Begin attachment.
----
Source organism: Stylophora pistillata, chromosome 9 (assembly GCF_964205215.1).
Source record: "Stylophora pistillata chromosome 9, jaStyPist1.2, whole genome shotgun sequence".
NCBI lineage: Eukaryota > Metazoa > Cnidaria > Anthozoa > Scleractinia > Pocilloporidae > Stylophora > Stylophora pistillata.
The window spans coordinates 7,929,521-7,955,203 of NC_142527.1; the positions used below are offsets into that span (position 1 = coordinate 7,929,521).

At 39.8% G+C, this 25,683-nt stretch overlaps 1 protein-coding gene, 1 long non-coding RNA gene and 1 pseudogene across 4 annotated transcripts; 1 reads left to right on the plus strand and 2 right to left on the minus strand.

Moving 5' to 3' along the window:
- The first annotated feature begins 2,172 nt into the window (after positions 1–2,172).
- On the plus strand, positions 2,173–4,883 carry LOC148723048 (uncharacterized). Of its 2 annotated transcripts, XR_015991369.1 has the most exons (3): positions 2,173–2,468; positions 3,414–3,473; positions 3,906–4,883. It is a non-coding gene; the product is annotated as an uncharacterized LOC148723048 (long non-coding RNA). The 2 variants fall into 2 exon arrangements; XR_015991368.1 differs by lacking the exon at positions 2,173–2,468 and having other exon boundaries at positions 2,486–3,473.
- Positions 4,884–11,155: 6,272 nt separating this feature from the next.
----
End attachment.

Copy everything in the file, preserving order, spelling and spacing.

Source organism: Stylophora pistillata, chromosome 9 (assembly GCF_964205215.1).
Source record: "Stylophora pistillata chromosome 9, jaStyPist1.2, whole genome shotgun sequence".
NCBI lineage: Eukaryota > Metazoa > Cnidaria > Anthozoa > Scleractinia > Pocilloporidae > Stylophora > Stylophora pistillata.
The window spans coordinates 7,929,521-7,955,203 of NC_142527.1; the positions used below are offsets into that span (position 1 = coordinate 7,929,521).

At 39.8% G+C, this 25,683-nt stretch overlaps 1 protein-coding gene, 1 long non-coding RNA gene and 1 pseudogene across 4 annotated transcripts; 1 reads left to right on the plus strand and 2 right to left on the minus strand.

Moving 5' to 3' along the window:
- The first annotated feature begins 2,172 nt into the window (after positions 1–2,172).
- On the plus strand, positions 2,173–4,883 carry LOC148723048 (uncharacterized). Of its 2 annotated transcripts, XR_015991369.1 has the most exons (3): positions 2,173–2,468; positions 3,414–3,473; positions 3,906–4,883. It is a non-coding gene; the product is annotated as an uncharacterized LOC148723048 (long non-coding RNA). The 2 variants fall into 2 exon arrangements; XR_015991368.1 differs by lacking the exon at positions 2,173–2,468 and having other exon boundaries at positions 2,486–3,473.
- Positions 4,884–11,155: 6,272 nt separating this feature from the next.